President Obama bans import of Izmash/Saiga Firearms with Executive Order

wolf 7.62

This one isn’t paranoia, unfortunately. According to Executive Order 13662, one of the companies listed is the primary Russian manufacturer of Saiga shotguns and new AK pattern rifles. Bearing Arms has a great breakdown on what this means for you.

The short version is that if you already own a gun manufactured by Kalashnikov, you’re fine. If everything’s paid for you’re in the clear and can sell it on the secondary market. That about covers the legal side of things. What we’re more interested in is the consumer side, because there’s a historical precedent here that makes it unlikely we’ll ever see these guns in the states again. The import restrictions on Chinese manufactured firearms are still in place, and there’s nothing that makes me think that even if the troubles with Russia were to completely blow over tomorrow that these import restrictions would be lifted.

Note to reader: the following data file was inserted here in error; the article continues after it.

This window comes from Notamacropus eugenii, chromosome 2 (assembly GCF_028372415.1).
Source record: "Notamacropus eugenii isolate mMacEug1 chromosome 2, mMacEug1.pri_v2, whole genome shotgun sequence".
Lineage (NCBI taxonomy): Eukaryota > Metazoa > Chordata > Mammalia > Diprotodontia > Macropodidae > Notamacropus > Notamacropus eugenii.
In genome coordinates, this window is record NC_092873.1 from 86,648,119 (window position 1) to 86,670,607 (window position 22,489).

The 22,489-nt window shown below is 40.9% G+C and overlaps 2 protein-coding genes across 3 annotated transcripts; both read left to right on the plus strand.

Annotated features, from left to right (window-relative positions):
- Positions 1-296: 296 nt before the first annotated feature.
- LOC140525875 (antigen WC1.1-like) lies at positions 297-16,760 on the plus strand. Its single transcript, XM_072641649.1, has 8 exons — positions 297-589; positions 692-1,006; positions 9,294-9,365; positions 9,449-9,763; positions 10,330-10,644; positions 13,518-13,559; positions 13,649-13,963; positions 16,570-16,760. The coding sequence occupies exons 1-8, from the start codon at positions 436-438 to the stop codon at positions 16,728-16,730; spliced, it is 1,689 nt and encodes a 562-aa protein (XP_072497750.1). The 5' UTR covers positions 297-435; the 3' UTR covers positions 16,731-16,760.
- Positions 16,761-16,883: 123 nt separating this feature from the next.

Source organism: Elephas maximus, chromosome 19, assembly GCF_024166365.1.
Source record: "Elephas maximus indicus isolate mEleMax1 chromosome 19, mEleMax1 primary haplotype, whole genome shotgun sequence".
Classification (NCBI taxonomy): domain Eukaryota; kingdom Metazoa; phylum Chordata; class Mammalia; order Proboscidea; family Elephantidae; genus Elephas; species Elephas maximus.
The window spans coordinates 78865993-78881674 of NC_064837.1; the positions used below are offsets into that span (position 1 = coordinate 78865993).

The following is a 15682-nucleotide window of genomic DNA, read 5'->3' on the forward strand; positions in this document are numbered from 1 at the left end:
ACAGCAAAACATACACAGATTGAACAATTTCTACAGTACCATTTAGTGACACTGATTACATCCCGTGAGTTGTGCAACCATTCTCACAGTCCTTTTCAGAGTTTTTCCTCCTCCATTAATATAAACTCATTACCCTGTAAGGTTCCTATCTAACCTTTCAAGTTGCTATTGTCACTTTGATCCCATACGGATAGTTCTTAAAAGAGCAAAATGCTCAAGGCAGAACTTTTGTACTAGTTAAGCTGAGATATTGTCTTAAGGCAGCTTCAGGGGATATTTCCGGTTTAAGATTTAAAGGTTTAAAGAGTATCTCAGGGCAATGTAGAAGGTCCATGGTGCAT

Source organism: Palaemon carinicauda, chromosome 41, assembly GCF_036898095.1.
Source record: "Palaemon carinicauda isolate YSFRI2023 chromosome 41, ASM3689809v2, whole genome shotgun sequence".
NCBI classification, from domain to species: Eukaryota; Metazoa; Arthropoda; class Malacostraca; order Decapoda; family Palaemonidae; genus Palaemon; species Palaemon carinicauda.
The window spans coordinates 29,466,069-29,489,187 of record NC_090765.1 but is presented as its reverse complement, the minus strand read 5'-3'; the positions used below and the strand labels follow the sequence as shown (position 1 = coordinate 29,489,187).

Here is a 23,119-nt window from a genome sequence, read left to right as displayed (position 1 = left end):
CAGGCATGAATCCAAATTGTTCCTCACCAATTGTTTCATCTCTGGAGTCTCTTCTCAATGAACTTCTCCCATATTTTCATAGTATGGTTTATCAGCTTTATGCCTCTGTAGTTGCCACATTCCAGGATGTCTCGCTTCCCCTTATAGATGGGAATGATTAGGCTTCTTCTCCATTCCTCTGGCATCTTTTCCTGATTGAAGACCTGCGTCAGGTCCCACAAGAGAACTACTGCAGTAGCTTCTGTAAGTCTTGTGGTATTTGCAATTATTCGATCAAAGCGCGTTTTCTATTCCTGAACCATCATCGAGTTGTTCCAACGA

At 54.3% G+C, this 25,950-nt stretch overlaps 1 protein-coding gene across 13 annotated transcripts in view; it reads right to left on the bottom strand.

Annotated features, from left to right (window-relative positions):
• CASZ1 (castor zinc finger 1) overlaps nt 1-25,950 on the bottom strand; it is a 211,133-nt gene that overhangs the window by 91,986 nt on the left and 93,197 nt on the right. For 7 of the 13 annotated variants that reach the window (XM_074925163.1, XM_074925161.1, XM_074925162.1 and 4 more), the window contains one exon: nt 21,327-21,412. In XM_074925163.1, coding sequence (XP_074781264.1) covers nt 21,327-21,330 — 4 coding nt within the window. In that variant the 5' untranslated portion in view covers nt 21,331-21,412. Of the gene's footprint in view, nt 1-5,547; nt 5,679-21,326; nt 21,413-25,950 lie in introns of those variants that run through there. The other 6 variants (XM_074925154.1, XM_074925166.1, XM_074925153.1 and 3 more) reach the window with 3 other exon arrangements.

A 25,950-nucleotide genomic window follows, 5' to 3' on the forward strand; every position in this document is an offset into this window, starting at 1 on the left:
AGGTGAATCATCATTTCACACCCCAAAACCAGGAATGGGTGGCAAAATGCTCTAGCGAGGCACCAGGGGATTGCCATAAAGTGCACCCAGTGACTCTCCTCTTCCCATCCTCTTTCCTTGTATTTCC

I actually share Tam’s concern even more: what about ammo? We are just now coming out of the ammo crisis to the point where 9mm is affordable and available again; I can buy 500 round bricks of .22 LR for 30 bucks, etc. I’d really hate to see the administration add Wolf and Tula to the list of companies subject to sanction. I like being able to buy a couple of boxes of cheap 9mm if I’ve miscounted what I need for a class or match. Needless to say, this is something that we’ll have to watch out for. Drying up the supply of cheap, steel cased rifle and pistol ammo would absolutely be a tough blow; and while it wouldn’t be the end of the world, I’m genuinely concerned that it could happen. I like having access to cheap steel cased 9mm for training; especially since I don’t reload.

12 thoughts on “President Obama bans import of Izmash/Saiga Firearms with Executive Order”